When a business is sold with unpaid debts, it is the suppliers who can sometimes be left out in the cold trying to retrieve their money. Suppliers who have registered their security interests in their equipment and goods (‘personal property’) on the PPSR are unlikely to find themselves in this situation. These suppliers are often paid in full before the business changes hands. Equifax’s PPSR expert, Andrew McLellan, explains why.

What happens to debt when your customer sells their business

“When purchasing a business, a buyer wants to know that the company’s assets that they are purchasing are free from other claims or encumbrances. The last thing the buyer needs when taking the reins of their new business is to have suppliers knocking on the door demanding payment for the outstanding bills of the previous owner. Particularly if it’s for goods they’ve already paid the previous owner for.

“So before they close the deal on the new business, most buyers will demand that the vendor remove all security interests registered on the PPSR over the entity. Only their removal can provide confirmation that they will be getting clear title to the assets that they are acquiring.

It’s at this point in the selling process that the vendor will get in touch with their suppliers to request they discharge their PPS registrations, says McLellan. 

If you have outstanding invoices when this request comes in, this is your opportunity to get paid. Tell your customer that you will complete the discharge as soon as the amount owed to you is paid in full.

“While it’s not foolproof, I’ve found that most customers pay up because they know the sale of their business depends on it. Buyers who understand the PPSR won’t be interested in a purchase that leaves them responsible for paying the debts of the previous owner,” he says.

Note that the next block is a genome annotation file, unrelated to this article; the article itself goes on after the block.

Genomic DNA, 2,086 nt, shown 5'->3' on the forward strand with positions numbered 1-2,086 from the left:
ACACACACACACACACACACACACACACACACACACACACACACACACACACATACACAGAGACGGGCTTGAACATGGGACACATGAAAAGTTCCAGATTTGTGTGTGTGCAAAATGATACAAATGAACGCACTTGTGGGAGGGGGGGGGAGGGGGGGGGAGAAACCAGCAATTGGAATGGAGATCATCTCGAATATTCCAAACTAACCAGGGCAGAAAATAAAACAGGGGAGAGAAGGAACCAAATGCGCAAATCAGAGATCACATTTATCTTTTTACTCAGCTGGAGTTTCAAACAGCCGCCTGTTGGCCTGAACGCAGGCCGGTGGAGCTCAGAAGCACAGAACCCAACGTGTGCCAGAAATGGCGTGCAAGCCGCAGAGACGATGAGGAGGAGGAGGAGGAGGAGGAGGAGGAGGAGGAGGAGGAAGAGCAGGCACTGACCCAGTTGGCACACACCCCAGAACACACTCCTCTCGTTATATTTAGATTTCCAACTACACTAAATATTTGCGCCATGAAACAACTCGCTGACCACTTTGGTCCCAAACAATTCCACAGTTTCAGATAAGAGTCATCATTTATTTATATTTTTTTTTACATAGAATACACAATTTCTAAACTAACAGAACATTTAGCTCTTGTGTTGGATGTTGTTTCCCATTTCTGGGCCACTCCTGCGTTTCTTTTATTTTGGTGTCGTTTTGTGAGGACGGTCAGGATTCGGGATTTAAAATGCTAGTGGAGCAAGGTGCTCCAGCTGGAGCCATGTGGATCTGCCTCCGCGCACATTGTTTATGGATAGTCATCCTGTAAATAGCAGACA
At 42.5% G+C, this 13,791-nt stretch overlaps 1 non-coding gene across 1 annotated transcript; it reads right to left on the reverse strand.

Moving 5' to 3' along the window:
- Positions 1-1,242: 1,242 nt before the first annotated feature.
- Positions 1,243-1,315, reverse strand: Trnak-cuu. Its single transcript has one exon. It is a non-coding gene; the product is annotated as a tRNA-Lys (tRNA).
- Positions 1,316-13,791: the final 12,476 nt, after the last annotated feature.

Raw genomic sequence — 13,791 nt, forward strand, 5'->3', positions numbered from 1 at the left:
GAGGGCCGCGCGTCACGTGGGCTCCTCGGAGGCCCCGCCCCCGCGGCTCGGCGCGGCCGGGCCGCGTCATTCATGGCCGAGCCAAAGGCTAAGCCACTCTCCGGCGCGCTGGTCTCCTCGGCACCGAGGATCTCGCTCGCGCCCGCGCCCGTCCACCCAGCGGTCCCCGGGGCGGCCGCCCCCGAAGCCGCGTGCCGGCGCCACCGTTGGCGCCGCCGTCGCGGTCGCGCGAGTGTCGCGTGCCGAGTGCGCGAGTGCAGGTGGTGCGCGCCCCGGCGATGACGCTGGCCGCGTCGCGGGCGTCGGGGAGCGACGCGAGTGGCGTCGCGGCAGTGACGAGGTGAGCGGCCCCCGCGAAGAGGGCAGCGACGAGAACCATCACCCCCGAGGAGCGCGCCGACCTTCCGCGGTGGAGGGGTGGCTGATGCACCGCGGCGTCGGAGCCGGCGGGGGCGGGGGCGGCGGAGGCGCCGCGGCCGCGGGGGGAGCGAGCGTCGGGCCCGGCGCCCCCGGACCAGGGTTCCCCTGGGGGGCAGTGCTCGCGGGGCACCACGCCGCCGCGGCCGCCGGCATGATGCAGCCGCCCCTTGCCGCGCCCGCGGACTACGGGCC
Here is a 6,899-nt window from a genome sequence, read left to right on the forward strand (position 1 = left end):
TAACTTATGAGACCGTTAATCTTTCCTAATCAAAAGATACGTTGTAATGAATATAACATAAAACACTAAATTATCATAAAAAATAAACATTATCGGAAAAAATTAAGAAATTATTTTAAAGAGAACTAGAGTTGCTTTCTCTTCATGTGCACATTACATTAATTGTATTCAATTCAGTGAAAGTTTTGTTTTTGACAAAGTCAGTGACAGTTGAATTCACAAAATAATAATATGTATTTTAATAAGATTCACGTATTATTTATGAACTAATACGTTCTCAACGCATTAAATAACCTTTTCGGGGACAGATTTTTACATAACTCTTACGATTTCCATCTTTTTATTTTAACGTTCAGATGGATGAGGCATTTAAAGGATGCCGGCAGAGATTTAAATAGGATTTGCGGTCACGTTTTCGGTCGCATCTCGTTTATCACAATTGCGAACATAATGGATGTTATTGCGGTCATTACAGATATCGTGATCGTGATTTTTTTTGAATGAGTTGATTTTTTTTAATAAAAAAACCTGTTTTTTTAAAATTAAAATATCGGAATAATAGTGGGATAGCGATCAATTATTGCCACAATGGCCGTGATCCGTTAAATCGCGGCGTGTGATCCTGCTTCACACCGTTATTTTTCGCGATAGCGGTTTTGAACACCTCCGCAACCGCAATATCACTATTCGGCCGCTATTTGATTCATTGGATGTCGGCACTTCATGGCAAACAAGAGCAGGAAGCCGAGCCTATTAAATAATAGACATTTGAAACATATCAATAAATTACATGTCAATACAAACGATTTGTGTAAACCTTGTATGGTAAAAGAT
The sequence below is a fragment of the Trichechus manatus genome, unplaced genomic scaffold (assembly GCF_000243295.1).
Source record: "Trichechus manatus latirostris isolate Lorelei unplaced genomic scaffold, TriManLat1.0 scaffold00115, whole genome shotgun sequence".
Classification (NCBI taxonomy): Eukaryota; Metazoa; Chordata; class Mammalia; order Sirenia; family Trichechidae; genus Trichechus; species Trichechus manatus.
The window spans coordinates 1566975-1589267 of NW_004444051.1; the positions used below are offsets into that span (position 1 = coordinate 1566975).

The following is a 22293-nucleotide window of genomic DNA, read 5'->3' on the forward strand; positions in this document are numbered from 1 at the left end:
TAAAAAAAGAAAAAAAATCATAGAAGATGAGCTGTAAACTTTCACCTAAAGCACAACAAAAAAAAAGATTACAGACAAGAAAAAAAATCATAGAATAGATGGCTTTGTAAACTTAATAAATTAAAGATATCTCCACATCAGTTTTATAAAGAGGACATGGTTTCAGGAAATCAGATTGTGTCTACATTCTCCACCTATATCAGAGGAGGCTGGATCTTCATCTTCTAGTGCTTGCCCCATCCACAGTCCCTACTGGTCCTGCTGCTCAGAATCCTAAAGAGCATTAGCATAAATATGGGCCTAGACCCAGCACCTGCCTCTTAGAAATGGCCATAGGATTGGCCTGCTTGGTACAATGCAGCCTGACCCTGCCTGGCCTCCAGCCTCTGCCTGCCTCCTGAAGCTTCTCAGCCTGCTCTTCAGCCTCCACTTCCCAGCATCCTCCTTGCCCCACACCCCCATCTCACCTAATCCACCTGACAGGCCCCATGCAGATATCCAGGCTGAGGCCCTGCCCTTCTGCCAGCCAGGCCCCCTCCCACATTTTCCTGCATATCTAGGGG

Even if a business doesn’t have the financial ability to pay these suppliers immediately, they will be in a position to pay at settlement. So as a supplier, you have the option to discharge your registration, provided you have written assurance from the vendor’s lawyer that the money will come out of the settlement proceeds.

Suppliers without the safety net of a PPS registration won’t receive any such assurance for payment. 

Food suppliers, in particular, are likely to benefit from PPSR protection when a customer sells their business. With the short shelf life of many food supplies, there is little value in suppliers retrieving their goods in exchange for non-payment. So as a food supplier, taking out PPS registration improves your ability to be paid when a customer sells their business. 

As the risk of customers selling up or going bust continues to grow post-COVID-19, find out what you can do to protect your business. Get PPSR advice you can trust from a PPSR expert at EDX.

Useful reading: Insolvencies: How to Get Paid First

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